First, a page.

32

 Total

175

Comparative analysis of canonical pathways

Discovery of canonical pathways enriched in different conditions and investigation of their differences upon infection with O. tsutsugamushi could provide potential information on the pathophysiology of scrub typhus. To this end, the identified proteins were analysed using the IPA bioinformatics tool. Bioinformatic analysis revealed that the identified proteins are mainly involved in immune responses. In all groups, acute phage response signalling and complement system were ranked in the top five in the canonical pathway (Additional file 1: Fig. S2). In addition, proteins related to LXR/RXR activation, FXR/RXR activation and coagulation system were enriched in all samples (Additional file 1: Fig. S2).

To better understand the differences in expression of proteins and changes in the canonical pathways following infection with O. tsutsugamushi and subsequent antibiotic treatment, we compared the identified proteins and their enriched canonical pathways. The results revealed dynamic changes in the expression of proteins involved in immune responses (Fig. 2). In particular, expression of proteins associated with complement system was up-regulated by infection with O. tsutsugamushi (Fig. 2a) and down-regulated by antibiotic treatment (Fig. 2b). Investigation of signalling pathways also confirmed that complement system was significantly activated in scrub typhus patients, and activity was down-regulated by antibiotic treatment (Fig. 3).
Fig. 2

Top 10 canonical pathways most significantly altered in naive scrub typhus patients compared with normal subjects (a) and in patients treated with antibiotics compared with naive patients (b). The stacked bar chart displays the percentage of proteins up-regulated (red) and down-regulated (green), and of proteins not overlapping with the dataset (white), in each canonical pathway. The numerical value at the top of each bar represents the total number of genes in the canonical pathway. The secondary y-axis (right) shows the −log of the p value calculated by the Benjamini–Hochberg method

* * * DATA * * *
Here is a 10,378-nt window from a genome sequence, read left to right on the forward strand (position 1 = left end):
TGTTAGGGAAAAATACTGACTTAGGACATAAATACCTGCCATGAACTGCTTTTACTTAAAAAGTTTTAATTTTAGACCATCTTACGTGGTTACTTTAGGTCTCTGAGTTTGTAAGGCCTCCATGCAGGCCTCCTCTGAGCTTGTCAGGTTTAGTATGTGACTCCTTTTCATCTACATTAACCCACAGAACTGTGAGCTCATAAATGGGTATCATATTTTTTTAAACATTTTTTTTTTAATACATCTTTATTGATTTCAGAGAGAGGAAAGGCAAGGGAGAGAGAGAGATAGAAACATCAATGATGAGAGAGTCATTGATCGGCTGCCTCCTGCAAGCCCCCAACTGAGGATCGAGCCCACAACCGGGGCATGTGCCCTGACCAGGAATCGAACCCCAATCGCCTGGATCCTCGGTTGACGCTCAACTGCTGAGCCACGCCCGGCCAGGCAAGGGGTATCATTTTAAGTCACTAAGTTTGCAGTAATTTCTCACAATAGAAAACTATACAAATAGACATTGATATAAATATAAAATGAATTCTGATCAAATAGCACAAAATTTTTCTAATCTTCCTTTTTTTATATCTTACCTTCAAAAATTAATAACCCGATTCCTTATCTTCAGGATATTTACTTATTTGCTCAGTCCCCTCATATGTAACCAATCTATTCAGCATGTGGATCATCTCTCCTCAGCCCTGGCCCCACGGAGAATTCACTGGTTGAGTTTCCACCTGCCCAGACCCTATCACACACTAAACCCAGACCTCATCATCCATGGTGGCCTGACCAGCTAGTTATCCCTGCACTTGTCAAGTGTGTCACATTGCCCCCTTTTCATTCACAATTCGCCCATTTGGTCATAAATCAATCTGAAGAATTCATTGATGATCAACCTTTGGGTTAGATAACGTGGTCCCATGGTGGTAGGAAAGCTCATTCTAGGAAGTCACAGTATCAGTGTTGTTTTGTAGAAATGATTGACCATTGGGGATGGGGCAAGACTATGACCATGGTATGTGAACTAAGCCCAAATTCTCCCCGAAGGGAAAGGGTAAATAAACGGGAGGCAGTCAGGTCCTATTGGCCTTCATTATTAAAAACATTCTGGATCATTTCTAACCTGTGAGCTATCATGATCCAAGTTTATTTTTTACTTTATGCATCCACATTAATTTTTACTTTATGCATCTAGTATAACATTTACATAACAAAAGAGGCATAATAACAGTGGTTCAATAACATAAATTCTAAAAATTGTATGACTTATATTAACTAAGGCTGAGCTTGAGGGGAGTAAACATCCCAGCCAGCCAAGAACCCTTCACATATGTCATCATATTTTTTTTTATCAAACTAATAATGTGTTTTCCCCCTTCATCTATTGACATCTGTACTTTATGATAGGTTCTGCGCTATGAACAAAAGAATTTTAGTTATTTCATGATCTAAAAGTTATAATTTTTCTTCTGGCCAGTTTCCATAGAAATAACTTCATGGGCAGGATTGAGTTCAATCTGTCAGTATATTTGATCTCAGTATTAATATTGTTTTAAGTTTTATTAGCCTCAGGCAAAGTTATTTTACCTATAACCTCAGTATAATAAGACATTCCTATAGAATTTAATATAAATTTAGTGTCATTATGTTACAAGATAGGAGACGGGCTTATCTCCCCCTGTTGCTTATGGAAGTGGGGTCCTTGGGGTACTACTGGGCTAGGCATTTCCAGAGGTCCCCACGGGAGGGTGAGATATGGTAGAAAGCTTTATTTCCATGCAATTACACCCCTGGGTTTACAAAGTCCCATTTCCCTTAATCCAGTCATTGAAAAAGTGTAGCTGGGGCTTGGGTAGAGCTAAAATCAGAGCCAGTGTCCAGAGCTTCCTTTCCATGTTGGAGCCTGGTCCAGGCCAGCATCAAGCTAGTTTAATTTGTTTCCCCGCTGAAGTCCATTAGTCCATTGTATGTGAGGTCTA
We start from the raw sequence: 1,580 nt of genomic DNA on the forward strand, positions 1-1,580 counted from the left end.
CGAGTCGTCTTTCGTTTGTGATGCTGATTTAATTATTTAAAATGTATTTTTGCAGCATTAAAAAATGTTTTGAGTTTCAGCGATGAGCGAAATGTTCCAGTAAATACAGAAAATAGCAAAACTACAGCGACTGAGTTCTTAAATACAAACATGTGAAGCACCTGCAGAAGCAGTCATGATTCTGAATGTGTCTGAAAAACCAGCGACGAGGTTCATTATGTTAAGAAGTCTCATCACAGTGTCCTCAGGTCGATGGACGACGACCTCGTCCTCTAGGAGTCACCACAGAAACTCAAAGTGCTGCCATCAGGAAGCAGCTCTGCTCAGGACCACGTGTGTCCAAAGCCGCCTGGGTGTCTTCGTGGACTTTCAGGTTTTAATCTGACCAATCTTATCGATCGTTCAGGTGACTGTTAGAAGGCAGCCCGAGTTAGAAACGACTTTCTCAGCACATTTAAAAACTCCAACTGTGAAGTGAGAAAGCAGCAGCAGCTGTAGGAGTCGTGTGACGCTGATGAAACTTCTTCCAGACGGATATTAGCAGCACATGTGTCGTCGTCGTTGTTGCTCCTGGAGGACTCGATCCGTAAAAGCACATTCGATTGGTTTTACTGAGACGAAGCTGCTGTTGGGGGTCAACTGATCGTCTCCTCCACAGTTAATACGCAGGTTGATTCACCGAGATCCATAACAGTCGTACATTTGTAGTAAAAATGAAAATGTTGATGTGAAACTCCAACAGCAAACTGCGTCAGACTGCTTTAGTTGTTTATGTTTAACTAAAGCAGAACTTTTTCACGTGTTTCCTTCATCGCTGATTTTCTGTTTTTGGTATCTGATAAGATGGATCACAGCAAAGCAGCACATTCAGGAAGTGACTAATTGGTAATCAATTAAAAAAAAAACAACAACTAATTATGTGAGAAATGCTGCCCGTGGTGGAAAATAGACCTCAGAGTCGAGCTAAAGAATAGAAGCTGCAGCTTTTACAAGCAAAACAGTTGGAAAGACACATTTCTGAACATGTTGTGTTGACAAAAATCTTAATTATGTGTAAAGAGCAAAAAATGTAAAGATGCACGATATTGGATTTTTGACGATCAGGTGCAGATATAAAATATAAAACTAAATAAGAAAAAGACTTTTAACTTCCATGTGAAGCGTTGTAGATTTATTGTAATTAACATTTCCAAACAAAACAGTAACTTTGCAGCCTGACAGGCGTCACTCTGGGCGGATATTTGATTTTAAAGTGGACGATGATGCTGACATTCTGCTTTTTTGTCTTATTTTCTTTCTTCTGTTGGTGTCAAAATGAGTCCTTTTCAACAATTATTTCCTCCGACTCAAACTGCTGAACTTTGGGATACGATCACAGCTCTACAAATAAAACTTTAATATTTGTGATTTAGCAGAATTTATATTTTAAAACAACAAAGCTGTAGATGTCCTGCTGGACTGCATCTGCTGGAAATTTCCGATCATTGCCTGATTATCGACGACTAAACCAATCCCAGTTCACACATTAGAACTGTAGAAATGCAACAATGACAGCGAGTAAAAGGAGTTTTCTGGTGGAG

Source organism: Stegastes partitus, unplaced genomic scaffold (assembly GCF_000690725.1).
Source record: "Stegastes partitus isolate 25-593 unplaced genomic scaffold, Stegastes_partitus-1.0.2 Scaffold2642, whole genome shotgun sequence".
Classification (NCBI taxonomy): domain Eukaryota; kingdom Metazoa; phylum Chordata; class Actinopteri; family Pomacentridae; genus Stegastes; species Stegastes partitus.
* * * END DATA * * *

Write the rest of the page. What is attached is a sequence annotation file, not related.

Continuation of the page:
Fig. 3

Complement system is a canonical pathway significantly altered in naive scrub typhus patients compared with normal subjects (a) and in patients treated with antibiotics compared with naive patients (b). Red indicates up-regulated proteins, and green indicates down-regulated proteins. The colour intensity corresponds to the degree of up- or down-regulation (fold change). White represents proteins known to be part of the pathway but not identified in the proteomic analysis

Differentially expressed proteins

Next, we identified proteins displaying statistically significant differential expression between the three groups, and 32 differentially expressed proteins were identified (Table 3), of which 27 were up-regulated by infection with O. tsutsugamushi and down-regulated by antibiotic treatment. Representative proteins up-regulated in naive patients include serum amyloid proteins, complement component proteins, protein S100-A8 and C-reactive protein, which are mainly related to immune responses (Table 3). Up-regulation of immune responses is expected since scrub typhus infection induces a combination of non-specific symptoms that overlap with other infections [20]. Interestingly, platelet factor 4 was exclusively expressed in scrub typhus patients (Table 3). This small cytokine is secreted from platelets during platelet aggregation, and promotes blood coagulation [21, 22]. Recent studies reported that blood coagulation is activated by infection with O. tsutsugamushi [23, 24, 25]. Five proteins, serotransferrin, tetranectin, ficolin-3, selenoprotein P and adiponectin, were down-regulated in the serum of scrub typhus patients and up-regulated in patients treated with antibiotics (Table 3). Proteins displaying differential expression among normal subjects, naive patients and treated patients could be potential biomarkers for diagnosis and/or prediction of therapy responses during scrub typhus infection.